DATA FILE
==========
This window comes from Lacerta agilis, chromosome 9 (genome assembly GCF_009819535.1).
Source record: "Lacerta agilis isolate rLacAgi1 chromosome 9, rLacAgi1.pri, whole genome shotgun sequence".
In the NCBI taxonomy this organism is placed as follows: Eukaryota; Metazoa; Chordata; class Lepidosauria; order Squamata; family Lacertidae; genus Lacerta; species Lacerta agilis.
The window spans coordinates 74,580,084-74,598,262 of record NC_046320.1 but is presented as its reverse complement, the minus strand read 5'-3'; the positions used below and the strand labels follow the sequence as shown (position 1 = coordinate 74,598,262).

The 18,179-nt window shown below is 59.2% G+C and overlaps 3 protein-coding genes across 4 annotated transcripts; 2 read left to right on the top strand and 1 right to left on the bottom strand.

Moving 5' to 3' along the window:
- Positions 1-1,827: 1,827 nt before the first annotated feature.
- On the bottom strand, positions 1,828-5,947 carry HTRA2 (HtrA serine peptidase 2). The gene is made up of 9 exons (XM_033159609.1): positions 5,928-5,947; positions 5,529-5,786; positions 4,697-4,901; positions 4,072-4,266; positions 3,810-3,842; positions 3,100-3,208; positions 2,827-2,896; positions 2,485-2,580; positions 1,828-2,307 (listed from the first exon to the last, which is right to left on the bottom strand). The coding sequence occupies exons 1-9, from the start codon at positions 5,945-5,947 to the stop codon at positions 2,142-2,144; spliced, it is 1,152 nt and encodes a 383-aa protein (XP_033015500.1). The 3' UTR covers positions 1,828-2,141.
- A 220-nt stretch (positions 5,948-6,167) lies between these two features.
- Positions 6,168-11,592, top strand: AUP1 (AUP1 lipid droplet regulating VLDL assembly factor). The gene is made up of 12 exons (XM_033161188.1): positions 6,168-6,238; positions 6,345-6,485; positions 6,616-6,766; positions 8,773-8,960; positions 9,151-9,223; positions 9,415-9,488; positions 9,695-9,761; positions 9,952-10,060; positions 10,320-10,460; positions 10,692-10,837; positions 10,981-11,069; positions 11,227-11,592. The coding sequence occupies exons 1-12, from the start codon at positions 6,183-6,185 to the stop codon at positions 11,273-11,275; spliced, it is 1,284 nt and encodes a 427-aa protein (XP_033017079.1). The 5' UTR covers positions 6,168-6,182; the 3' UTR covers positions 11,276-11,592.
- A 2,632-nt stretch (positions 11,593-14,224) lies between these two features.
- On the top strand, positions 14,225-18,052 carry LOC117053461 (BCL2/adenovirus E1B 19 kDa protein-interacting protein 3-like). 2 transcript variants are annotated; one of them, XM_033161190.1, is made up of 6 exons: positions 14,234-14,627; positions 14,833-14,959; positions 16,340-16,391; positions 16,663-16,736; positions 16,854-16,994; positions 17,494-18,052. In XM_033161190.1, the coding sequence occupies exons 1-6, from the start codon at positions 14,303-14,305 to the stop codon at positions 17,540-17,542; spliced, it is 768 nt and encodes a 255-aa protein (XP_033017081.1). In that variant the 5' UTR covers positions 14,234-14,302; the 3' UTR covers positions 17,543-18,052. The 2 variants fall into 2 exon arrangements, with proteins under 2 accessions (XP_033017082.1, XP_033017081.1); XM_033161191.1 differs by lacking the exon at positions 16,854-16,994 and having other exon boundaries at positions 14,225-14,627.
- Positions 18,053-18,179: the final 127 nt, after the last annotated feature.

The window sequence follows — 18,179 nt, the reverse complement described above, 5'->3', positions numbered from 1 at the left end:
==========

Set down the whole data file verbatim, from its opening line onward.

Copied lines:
This window comes from Lacerta agilis, chromosome 9 (genome assembly GCF_009819535.1).
Source record: "Lacerta agilis isolate rLacAgi1 chromosome 9, rLacAgi1.pri, whole genome shotgun sequence".
In the NCBI taxonomy this organism is placed as follows: Eukaryota; Metazoa; Chordata; class Lepidosauria; order Squamata; family Lacertidae; genus Lacerta; species Lacerta agilis.
The window spans coordinates 74,580,084-74,598,262 of record NC_046320.1 but is presented as its reverse complement, the minus strand read 5'-3'; the positions used below and the strand labels follow the sequence as shown (position 1 = coordinate 74,598,262).

The 18,179-nt window shown below is 59.2% G+C and overlaps 3 protein-coding genes across 4 annotated transcripts; 2 read left to right on the top strand and 1 right to left on the bottom strand.

Moving 5' to 3' along the window:
- Positions 1-1,827: 1,827 nt before the first annotated feature.
- On the bottom strand, positions 1,828-5,947 carry HTRA2 (HtrA serine peptidase 2). The gene is made up of 9 exons (XM_033159609.1): positions 5,928-5,947; positions 5,529-5,786; positions 4,697-4,901; positions 4,072-4,266; positions 3,810-3,842; positions 3,100-3,208; positions 2,827-2,896; positions 2,485-2,580; positions 1,828-2,307 (listed from the first exon to the last, which is right to left on the bottom strand). The coding sequence occupies exons 1-9, from the start codon at positions 5,945-5,947 to the stop codon at positions 2,142-2,144; spliced, it is 1,152 nt and encodes a 383-aa protein (XP_033015500.1). The 3' UTR covers positions 1,828-2,141.
- A 220-nt stretch (positions 5,948-6,167) lies between these two features.
- Positions 6,168-11,592, top strand: AUP1 (AUP1 lipid droplet regulating VLDL assembly factor). The gene is made up of 12 exons (XM_033161188.1): positions 6,168-6,238; positions 6,345-6,485; positions 6,616-6,766; positions 8,773-8,960; positions 9,151-9,223; positions 9,415-9,488; positions 9,695-9,761; positions 9,952-10,060; positions 10,320-10,460; positions 10,692-10,837; positions 10,981-11,069; positions 11,227-11,592. The coding sequence occupies exons 1-12, from the start codon at positions 6,183-6,185 to the stop codon at positions 11,273-11,275; spliced, it is 1,284 nt and encodes a 427-aa protein (XP_033017079.1). The 5' UTR covers positions 6,168-6,182; the 3' UTR covers positions 11,276-11,592.
- A 2,632-nt stretch (positions 11,593-14,224) lies between these two features.
- On the top strand, positions 14,225-18,052 carry LOC117053461 (BCL2/adenovirus E1B 19 kDa protein-interacting protein 3-like). 2 transcript variants are annotated; one of them, XM_033161190.1, is made up of 6 exons: positions 14,234-14,627; positions 14,833-14,959; positions 16,340-16,391; positions 16,663-16,736; positions 16,854-16,994; positions 17,494-18,052. In XM_033161190.1, the coding sequence occupies exons 1-6, from the start codon at positions 14,303-14,305 to the stop codon at positions 17,540-17,542; spliced, it is 768 nt and encodes a 255-aa protein (XP_033017081.1). In that variant the 5' UTR covers positions 14,234-14,302; the 3' UTR covers positions 17,543-18,052. The 2 variants fall into 2 exon arrangements, with proteins under 2 accessions (XP_033017082.1, XP_033017081.1); XM_033161191.1 differs by lacking the exon at positions 16,854-16,994 and having other exon boundaries at positions 14,225-14,627.
- Positions 18,053-18,179: the final 127 nt, after the last annotated feature.

The window sequence follows — 18,179 nt, the reverse complement described above, 5'->3', positions numbered from 1 at the left end: